As a performer and model who chooses to be seen in high profile/exposure events, I think it is important to represent and give voice to fellow community members that may not share the same platform and show that it is okay to express yourself and embrace your authenticity outside of the framework of how other people might expect you to be.

There should be no limitations or expectations about how Asian performers choose to reveal their cultural or ethnic backgrounds through their art.


So, here’s what’s been happening…


In January 2019, I was asked to model for The Vintage Woman Magazine, A Vintage Online Lifestyle Bible coming in May 2019.

Here is a behind the scenes shot of me modelling with the beautiful Miss Eva Leigh in original vintage swimwear!

Photographer: Victoria Chetley & Stylist: Miss Lillian Love (who is also the magazine’s Assistant Editor)


I believe this feeds into my earlier message as this platform potentially offers a new avenue of wide visibility, whilst being created by a powerful team of inspirational women whose mission is to promote diversity, inclusivity and intersectionality.

It was around this time that I noticed that many of my images had also been re-posted by the ever growing popular Instagram accounts: @pinupsofcolour and @asianpinupgirls which has now become @asianpinupgirls2. These accounts are reflecting and remembering vintage pin-up beauties of the past to ensure their legacy continues whilst promoting and sharing the talents of up and coming contemporary artists.

Within the same month, I was also asked to join The Bitten Peach, London’s Pan Asian Cabaret Collective made up of burlesque, cabaret and drag artists. Created by Lilly Snatchdragon, Shay Shay and Evelyn Carnate, this collective is about representing the diversity and talents within the Asian community and bringing everyone together because we are stronger together. Yes, we have been taking London by storm!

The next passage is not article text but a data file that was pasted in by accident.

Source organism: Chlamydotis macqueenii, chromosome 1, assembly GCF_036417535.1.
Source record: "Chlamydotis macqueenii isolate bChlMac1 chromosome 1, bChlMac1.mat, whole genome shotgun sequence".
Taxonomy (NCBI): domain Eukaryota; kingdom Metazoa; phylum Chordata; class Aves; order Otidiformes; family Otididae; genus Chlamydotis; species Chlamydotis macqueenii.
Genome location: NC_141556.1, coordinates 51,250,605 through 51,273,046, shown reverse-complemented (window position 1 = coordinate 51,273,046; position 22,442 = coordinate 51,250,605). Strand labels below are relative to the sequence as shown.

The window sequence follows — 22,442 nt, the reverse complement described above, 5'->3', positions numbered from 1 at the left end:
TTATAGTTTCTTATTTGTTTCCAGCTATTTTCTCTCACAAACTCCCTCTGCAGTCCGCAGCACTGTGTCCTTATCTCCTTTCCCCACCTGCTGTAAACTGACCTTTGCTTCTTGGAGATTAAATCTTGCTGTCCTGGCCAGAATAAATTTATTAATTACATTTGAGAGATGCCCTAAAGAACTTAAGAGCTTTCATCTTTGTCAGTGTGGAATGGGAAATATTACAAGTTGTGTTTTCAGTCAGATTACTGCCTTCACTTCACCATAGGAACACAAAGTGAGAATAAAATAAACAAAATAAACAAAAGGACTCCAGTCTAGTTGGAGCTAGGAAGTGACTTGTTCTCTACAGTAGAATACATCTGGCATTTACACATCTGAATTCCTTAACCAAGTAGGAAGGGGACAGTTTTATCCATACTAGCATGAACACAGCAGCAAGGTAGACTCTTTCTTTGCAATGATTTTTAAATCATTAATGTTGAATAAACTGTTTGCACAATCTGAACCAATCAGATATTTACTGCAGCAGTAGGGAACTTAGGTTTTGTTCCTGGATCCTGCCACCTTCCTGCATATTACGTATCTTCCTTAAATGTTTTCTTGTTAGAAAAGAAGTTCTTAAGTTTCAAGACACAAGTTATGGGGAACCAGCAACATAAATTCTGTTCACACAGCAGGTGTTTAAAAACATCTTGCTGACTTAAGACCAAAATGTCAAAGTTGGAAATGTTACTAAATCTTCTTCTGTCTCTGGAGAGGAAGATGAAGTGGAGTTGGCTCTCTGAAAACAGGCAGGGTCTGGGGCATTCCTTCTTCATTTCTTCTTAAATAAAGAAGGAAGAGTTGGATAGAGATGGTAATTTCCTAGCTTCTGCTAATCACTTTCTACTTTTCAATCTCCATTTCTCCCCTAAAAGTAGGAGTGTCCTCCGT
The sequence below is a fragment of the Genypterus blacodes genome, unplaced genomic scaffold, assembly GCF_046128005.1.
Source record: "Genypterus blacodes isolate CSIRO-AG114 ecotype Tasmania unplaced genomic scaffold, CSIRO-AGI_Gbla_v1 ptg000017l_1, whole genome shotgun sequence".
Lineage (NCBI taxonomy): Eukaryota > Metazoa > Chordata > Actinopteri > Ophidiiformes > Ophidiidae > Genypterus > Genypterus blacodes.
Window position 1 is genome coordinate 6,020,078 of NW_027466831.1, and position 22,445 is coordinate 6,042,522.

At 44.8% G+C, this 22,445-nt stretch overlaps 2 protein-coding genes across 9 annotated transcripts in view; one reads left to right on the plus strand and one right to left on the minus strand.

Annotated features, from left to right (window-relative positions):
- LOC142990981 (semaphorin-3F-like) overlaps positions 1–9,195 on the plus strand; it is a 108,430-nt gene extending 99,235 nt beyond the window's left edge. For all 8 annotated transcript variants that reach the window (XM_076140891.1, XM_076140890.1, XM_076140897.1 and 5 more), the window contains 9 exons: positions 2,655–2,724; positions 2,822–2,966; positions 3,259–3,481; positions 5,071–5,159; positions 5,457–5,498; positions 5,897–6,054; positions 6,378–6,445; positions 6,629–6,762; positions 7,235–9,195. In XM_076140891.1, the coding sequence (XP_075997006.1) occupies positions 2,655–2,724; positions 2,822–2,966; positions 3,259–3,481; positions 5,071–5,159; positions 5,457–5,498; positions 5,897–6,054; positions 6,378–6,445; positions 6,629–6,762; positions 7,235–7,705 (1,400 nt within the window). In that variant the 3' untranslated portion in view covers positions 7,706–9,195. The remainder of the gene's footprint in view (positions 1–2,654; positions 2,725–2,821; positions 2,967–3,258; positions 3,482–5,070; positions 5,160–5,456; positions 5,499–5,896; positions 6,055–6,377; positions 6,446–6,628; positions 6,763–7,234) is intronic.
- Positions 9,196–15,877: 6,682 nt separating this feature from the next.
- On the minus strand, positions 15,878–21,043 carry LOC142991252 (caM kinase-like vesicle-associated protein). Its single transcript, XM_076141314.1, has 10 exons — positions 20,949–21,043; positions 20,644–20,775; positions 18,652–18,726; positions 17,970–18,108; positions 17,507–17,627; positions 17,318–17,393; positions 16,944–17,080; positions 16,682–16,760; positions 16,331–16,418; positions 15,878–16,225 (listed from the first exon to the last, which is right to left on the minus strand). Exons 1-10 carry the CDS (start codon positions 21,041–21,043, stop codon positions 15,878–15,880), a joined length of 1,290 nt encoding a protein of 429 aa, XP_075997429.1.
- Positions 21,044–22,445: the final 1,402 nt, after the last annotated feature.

We did a group shoot with the amazing Corrine Cumming and in the first quarter of the year, we were featured on the cover of QX Magazine, a popular LGBTQ magazine widely read in London and the UK. Featured on the cover alongside me are Lilly Snatchdragon, Shay Shay, Evelyn Carnate, Sigi Moonlight, Mahatma Khandi, Aurora Starr and Jason Kwan.

During this period, The Bitten Peach produced a handful of sold-out shows showcasing the diversity of Asian talent. The shows that featured in the launch of this collective over the Lunar New Year period showcased the unique narratives, new creative expressions and multi-faceted identities within Asian culture.

This enabled me to connect and collaborate with new people from our growing creative community, which in turn, gave us a platform to create and expand in the public forum.

I find it important to create new and stimulating concepts that allow me to push the boundaries away from those restrictive realms, in the hope that Asian performers can be seen in diverse communities and environments where a fresh take can be absorbed and thought about in different spaces – both in one’s mindset and performance arenas.

All this is to say that things are moving forward from my early experiences in the creative arts. I see common threads and a growing community of like-minded individuals moving the narrative forward and breaking the mould of what is acceptable for ‘traditional’ Asian themed acts. From my own dessert-themed acts that I have been working on since my debut of this last year, to new creative projects and photo shoots that will come to fruition in 2019, and more upcoming shows with this refreshing collective known as The Bitten Peach – my hope is that we are creating empowerment and a sense of creative excitement within the Asian community for many years to come!


“Naughty Dragon Boa Dance” – Photographer: Corrine Cumming